When it was founded in 2015, the data platform UrbanFootprint had a specific target audience in mind. Its databases of economic, demographic, and geospatial information were focused on guiding where and how urban development should happen over time. It was meant, as company CEO and cofounder Joe DiStefano explains, “to allow urban planners and designers to play Sim City for real.”
But when the COVID-19 pandemic hit, the company realized its data could be responsive to more pressing needs.
“In a crisis, people don’t necessarily have the time to learn Sim City. So we took what we had in the platform and we started directing it towards a very specific set of questions and answers,” he says. Now, instead of zoning rules and traffic patterns, UrbanFootprint’s databases are brimming with near-daily updates on pandemic-related unemployment, eviction risk, food insecurity, and relief needs. The company is working with states like Louisiana and California to direct aid where it’s needed most, down to the block level. This pandemic pivot is why UrbanFootprint has been named a winner in the Impact category of Fast Company’s 2021 Innovation by Design awards.
Drawing on a variety of open government and commercial data sources, UrbanFootprint has streamlined its analytical tools to help state and relief organizations understand and anticipate where people are at risk of eviction or hunger due to job losses or other impacts from the pandemic. Combining predictive models and realtime feedback, the platform helps those distributing aid programs to know where they are needed most. “We’re understanding where vulnerable people are and providing methods to reach them,” DiStefano says.
The data can be highly specific. It can show which neighborhoods may be at risk of hunger or eviction by noting the density of residents employed in pandemic-hit industries like retail and hospitality. By noticing increases in unemployment claims or COVID-19 relief claims, UrbanFootprint can make educated guesses about where aid will soon be needed—and use a streamlined data dashboard to inform the administrators responsible for getting that aid to residents in need.
This is some of the work the company has been doing in Louisiana. Working with the state’s Supplemental Nutrition Assistance Program (SNAP), UrbanFootprint’s platform is being used to map out the neighborhoods most likely to be in need of the food assistance provided through SNAP, and helping aid providers know which households facing food insecurity haven’t yet applied for help. The administrators of these programs can then contact people directly through door knocking, neighborhood focused mailers, or ad campaigns.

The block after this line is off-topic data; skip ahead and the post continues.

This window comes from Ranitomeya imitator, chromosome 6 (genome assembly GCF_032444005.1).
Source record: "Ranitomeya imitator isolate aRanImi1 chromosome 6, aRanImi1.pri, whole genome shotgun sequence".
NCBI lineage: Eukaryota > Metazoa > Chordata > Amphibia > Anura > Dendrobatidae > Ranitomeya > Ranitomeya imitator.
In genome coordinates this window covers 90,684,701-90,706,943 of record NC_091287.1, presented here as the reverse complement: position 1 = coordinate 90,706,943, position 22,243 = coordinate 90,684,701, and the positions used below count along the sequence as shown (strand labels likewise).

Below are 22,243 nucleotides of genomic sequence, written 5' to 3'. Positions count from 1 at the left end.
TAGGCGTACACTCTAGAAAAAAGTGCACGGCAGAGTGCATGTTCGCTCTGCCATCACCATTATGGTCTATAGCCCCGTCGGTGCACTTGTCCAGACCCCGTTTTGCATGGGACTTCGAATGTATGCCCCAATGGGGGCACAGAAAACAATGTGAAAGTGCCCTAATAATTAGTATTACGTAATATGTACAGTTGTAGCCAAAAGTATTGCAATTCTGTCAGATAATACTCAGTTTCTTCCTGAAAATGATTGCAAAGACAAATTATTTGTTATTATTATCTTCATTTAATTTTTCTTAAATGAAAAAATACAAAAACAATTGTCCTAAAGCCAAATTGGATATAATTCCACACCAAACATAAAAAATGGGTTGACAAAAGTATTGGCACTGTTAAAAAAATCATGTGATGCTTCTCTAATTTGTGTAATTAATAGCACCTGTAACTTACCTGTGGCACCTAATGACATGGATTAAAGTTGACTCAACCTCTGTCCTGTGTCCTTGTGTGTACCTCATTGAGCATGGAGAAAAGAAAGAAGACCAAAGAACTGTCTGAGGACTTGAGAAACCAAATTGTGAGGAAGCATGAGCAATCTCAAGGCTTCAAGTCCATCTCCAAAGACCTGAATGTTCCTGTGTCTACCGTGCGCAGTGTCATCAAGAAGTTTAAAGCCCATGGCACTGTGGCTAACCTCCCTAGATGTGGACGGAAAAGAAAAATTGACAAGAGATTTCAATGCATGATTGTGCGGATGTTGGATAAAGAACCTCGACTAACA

The platform is providing a similar analysis of households and neighborhoods facing risk of eviction in California, and getting that information to the groups running the state’s rental relief program, who can then send out mailers or other forms of information to the specific homes or neighborhoods in question. “We’re understanding who’s in need, and who may not be applying for aid even though they could qualify,” DiStefano says.
The platform hasn’t abandoned its original urban planning purposes, but the pandemic has shown that it can be useful to a wider group of users. DiStefano says the company has begun using its granular data and analysis to provide information to utility and electricity companies, helping them to prioritize maintenance of transformers and even predict where faulty equipment can lead to outages or even wildfires.
“The pandemic has led us to lean pretty heavily into ways to utilize our data and our platform to provide really targeted insights to those who need them at a time of crisis,” DiStefano says. “Unfortunately we’re living in a world that is going to be in crisis for a really long time.”
See more from Fast Company’s 2021 Innovation by Design Awards. Our new book, Fast Company Innovation by Design: Creative Ideas That Transform the Way We Live and Work (Abrams, 2021), is on sale now.